Category Archives: books

Lotus: a mirror of China’s society – Zhang Lijia

Sarah Mellors reviews for the LA Review of Books Zhang Lijia’s Lotus: A Novel. The novel is a telling story of how China’s society works, she says, and both main characters Lotus and Bing illustrate many issues: rural-urban divide, economic development without political liberalization, the post-Mao moral vacuum and money worshiping, and the tension between so-called traditional Chinese values and modern concerns.

Hooked on the opium of the people – Ian Johnson

An estimated 350 million Chinese are hooked to different religions, looking for a way to deal with the lack of morality of their current society. The Spectator reviews positively Ian Johnson’s book The Souls of China: The Return of Religion After Mao, and describes a major change in China’s cultural fabric.

How to push ahead with private hospitals – Jeffrey Towson

Medical reform in China has been lagging, and private hospitals hardly play a role, because patients to not trust them, and medical staff does not want to leave state-funded career. Beida business professor Jeffrey Towson explains on his weblog what could be a road to reform, with the help of investment bankers.

China’s search for global power – Howard French

Howard French, author of Everything Under the Heavens: How the Past Helps Shape China’s Push for Global Power explains at the Pulitzer Center how China is searching for power at an international stage, and how the global power might change its relationship with Hong Kong and Taiwan.

Franchising is key for Yum! in China – Jeffrey Towson

Yum! China has been spun-off and needs a solid strategy to grow in China. Franchising is such a key strategy, writes Beida business professor Jeffrey Towson on his weblog. ” This is exactly what 3G Capital has done since acquiring Burger King.”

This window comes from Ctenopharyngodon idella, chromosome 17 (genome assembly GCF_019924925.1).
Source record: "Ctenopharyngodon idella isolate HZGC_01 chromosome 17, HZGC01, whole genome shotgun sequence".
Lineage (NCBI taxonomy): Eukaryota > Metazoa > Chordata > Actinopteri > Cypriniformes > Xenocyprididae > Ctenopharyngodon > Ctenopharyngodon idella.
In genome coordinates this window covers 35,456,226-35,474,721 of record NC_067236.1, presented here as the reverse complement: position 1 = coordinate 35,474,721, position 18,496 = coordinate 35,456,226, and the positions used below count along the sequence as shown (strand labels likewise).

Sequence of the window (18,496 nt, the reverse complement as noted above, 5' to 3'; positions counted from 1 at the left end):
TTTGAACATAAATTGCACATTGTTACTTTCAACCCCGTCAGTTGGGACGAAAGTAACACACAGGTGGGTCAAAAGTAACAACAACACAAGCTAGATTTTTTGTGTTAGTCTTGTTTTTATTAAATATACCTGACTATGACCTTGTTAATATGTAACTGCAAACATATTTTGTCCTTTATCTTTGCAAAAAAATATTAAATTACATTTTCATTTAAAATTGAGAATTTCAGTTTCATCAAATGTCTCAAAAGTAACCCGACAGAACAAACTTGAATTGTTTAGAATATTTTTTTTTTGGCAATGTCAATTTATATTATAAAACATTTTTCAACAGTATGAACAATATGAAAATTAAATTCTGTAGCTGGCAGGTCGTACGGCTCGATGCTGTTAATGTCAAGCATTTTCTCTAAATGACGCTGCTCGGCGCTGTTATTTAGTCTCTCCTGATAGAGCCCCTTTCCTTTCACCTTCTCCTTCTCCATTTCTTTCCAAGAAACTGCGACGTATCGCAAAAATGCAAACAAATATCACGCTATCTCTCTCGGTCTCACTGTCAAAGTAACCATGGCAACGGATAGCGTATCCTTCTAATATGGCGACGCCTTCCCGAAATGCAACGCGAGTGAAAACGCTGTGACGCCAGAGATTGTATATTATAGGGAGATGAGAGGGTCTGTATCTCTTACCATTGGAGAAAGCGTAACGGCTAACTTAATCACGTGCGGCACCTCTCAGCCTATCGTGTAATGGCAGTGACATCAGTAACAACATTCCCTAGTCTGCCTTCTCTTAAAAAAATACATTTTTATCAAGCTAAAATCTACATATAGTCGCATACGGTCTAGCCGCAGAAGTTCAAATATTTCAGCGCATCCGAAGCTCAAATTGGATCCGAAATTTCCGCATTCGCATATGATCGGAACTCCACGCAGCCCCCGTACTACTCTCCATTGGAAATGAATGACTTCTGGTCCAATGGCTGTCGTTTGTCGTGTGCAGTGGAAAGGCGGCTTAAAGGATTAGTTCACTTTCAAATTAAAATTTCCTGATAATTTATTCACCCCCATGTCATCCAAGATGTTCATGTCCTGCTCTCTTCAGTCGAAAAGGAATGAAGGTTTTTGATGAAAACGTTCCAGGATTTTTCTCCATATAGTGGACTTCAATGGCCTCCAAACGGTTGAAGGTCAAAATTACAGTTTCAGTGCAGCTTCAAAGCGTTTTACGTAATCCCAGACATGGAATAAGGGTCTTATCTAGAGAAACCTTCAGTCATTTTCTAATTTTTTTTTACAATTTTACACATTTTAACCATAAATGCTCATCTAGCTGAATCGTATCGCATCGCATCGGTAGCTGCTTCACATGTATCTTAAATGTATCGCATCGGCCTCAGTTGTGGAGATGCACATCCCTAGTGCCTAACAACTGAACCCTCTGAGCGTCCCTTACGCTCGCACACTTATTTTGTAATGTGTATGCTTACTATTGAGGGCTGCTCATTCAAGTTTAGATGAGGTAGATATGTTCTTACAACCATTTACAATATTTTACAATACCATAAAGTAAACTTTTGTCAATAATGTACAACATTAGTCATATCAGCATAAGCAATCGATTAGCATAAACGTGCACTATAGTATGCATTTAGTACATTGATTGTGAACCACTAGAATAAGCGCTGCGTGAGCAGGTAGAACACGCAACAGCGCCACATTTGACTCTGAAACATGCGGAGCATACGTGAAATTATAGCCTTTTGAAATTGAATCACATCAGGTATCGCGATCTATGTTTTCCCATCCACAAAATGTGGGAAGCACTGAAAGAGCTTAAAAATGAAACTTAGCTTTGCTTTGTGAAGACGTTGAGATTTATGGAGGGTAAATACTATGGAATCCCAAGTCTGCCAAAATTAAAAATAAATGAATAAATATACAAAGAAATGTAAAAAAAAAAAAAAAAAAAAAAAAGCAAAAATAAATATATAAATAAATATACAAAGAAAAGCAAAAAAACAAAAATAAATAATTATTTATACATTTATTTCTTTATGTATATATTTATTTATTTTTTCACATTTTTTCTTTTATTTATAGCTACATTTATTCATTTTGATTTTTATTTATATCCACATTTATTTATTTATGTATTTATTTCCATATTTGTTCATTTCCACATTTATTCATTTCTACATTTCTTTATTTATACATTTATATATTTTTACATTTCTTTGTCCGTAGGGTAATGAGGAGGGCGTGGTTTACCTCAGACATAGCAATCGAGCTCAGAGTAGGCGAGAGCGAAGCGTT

China’s search for happiness – Ian Johnson

Most of China has left poverty behind, but people are still not happy. The search for moral values is now taking over the desire among China’s citizens, says author Ian Johnson of The Souls of China: The Return of Religion After Mao in PRI. How turning to religion can change the country.

Foreign involvement: the red line in China’s spiritual revival – Ian Johnson

Staying away from foreign involvement is key in the massive religious revival China is going through, author Ian Johnson of The Souls of China: The Return of Religion After Mao tells NPR. Religion is condoned as long as the new movements stick to a few unwritten rules in its sensitive relations with the Communist Party.

Sex workers in China: between market economy and filial piety – Zhang Lijia

Twelve year it took author Zhang Lijia of Lotus: A Novel to write her book on prostitution in China. She sits down with Josh Chin of the Wall Street Journal to discuss how women are caught between the country’s market economy and filial piety.

Beijing: the center of spirituality – Ian Johnson

Beijing is regaining its position of China’s spiritual universe, writes author Ian Johnson of The Souls of China: The Return of Religion After Mao in the New York Times. While much of its past has been destroyed, the city where Johnson lives is now regaining its position of China’s spiritual capital. A struggle between commerce, communist and traditional values.

Hot pot: too early for a Western market – Shaun Rein

The successful hot-pot chain HaiDiLao is not only expanding fast in China, but has also set its eyes on foreign markets. That might be too early, judges business analyst Shaun Rein in Bloomberg. Moving into markets with different requirements might be too dangerous, especially outside Asia.